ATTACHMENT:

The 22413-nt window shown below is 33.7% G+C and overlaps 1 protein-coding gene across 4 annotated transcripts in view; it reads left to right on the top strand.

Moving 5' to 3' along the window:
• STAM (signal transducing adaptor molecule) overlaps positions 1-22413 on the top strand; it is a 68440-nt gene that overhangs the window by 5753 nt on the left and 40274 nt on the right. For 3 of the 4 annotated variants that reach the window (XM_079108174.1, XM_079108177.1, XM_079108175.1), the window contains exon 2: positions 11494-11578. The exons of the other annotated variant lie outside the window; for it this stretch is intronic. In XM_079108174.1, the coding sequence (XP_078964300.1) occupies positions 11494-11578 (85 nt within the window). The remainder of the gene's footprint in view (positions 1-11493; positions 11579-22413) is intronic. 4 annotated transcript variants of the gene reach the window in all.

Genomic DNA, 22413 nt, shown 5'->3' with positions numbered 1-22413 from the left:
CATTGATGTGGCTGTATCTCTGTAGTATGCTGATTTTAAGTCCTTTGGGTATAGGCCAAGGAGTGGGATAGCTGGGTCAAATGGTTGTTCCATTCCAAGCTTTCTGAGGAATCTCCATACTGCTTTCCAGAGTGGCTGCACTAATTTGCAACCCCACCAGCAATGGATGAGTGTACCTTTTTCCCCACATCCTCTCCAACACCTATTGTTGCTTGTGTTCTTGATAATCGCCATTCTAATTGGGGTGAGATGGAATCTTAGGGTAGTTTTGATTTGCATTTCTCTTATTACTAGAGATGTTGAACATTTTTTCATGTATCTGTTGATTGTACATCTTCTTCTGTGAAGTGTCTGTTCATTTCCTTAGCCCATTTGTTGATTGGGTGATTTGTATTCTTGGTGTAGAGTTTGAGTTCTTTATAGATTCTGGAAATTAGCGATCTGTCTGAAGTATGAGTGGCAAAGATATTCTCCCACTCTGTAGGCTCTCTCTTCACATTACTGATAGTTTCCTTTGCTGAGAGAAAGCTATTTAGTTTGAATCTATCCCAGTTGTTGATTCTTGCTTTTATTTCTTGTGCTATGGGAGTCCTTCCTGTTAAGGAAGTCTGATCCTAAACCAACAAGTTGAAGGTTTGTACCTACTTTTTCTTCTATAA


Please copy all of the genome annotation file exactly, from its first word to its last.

The 22413-nt window shown below is 33.7% G+C and overlaps 1 protein-coding gene across 4 annotated transcripts in view; it reads left to right on the top strand.

Moving 5' to 3' along the window:
• STAM (signal transducing adaptor molecule) overlaps positions 1-22413 on the top strand; it is a 68440-nt gene that overhangs the window by 5753 nt on the left and 40274 nt on the right. For 3 of the 4 annotated variants that reach the window (XM_079108174.1, XM_079108177.1, XM_079108175.1), the window contains exon 2: positions 11494-11578. The exons of the other annotated variant lie outside the window; for it this stretch is intronic. In XM_079108174.1, the coding sequence (XP_078964300.1) occupies positions 11494-11578 (85 nt within the window). The remainder of the gene's footprint in view (positions 1-11493; positions 11579-22413) is intronic. 4 annotated transcript variants of the gene reach the window in all.

Genomic DNA, 22413 nt, shown 5'->3' with positions numbered 1-22413 from the left:
CATTGATGTGGCTGTATCTCTGTAGTATGCTGATTTTAAGTCCTTTGGGTATAGGCCAAGGAGTGGGATAGCTGGGTCAAATGGTTGTTCCATTCCAAGCTTTCTGAGGAATCTCCATACTGCTTTCCAGAGTGGCTGCACTAATTTGCAACCCCACCAGCAATGGATGAGTGTACCTTTTTCCCCACATCCTCTCCAACACCTATTGTTGCTTGTGTTCTTGATAATCGCCATTCTAATTGGGGTGAGATGGAATCTTAGGGTAGTTTTGATTTGCATTTCTCTTATTACTAGAGATGTTGAACATTTTTTCATGTATCTGTTGATTGTACATCTTCTTCTGTGAAGTGTCTGTTCATTTCCTTAGCCCATTTGTTGATTGGGTGATTTGTATTCTTGGTGTAGAGTTTGAGTTCTTTATAGATTCTGGAAATTAGCGATCTGTCTGAAGTATGAGTGGCAAAGATATTCTCCCACTCTGTAGGCTCTCTCTTCACATTACTGATAGTTTCCTTTGCTGAGAGAAAGCTATTTAGTTTGAATCTATCCCAGTTGTTGATTCTTGCTTTTATTTCTTGTGCTATGGGAGTCCTTCCTGTTAAGGAAGTCTGATCCTAAACCAACAAGTTGAAGGTTTGTACCTACTTTTTCTTCTATAA